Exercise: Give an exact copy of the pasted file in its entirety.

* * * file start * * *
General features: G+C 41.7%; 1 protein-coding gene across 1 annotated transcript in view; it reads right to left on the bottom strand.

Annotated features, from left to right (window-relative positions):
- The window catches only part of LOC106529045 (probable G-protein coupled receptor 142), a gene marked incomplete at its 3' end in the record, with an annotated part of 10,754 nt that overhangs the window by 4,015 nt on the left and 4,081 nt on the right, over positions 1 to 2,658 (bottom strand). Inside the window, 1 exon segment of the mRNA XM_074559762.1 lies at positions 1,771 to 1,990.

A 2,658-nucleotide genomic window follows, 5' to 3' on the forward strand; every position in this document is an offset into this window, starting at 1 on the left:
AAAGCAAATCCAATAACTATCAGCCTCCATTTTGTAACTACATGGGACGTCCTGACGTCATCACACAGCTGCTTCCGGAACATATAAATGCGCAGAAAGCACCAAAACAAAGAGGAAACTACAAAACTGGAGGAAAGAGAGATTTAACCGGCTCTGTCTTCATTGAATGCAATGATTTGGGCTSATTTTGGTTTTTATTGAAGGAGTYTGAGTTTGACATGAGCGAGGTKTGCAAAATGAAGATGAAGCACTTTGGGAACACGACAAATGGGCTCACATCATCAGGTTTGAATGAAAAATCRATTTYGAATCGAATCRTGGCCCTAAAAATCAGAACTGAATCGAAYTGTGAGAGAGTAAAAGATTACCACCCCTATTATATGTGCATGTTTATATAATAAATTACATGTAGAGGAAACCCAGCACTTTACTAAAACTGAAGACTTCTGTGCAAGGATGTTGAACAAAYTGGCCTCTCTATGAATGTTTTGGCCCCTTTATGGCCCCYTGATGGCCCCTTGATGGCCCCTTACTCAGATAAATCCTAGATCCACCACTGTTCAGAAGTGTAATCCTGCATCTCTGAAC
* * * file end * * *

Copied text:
General features: G+C 41.7%; 1 protein-coding gene across 1 annotated transcript in view; it reads right to left on the bottom strand.

Annotated features, from left to right (window-relative positions):
- The window catches only part of LOC106529045 (probable G-protein coupled receptor 142), a gene marked incomplete at its 3' end in the record, with an annotated part of 10,754 nt that overhangs the window by 4,015 nt on the left and 4,081 nt on the right, over positions 1 to 2,658 (bottom strand). Inside the window, 1 exon segment of the mRNA XM_074559762.1 lies at positions 1,771 to 1,990.

A 2,658-nucleotide genomic window follows, 5' to 3' on the forward strand; every position in this document is an offset into this window, starting at 1 on the left:
AAAGCAAATCCAATAACTATCAGCCTCCATTTTGTAACTACATGGGACGTCCTGACGTCATCACACAGCTGCTTCCGGAACATATAAATGCGCAGAAAGCACCAAAACAAAGAGGAAACTACAAAACTGGAGGAAAGAGAGATTTAACCGGCTCTGTCTTCATTGAATGCAATGATTTGGGCTSATTTTGGTTTTTATTGAAGGAGTYTGAGTTTGACATGAGCGAGGTKTGCAAAATGAAGATGAAGCACTTTGGGAACACGACAAATGGGCTCACATCATCAGGTTTGAATGAAAAATCRATTTYGAATCGAATCRTGGCCCTAAAAATCAGAACTGAATCGAAYTGTGAGAGAGTAAAAGATTACCACCCCTATTATATGTGCATGTTTATATAATAAATTACATGTAGAGGAAACCCAGCACTTTACTAAAACTGAAGACTTCTGTGCAAGGATGTTGAACAAAYTGGCCTCTCTATGAATGTTTTGGCCCCTTTATGGCCCCYTGATGGCCCCTTGATGGCCCCTTACTCAGATAAATCCTAGATCCACCACTGTTCAGAAGTGTAATCCTGCATCTCTGAAC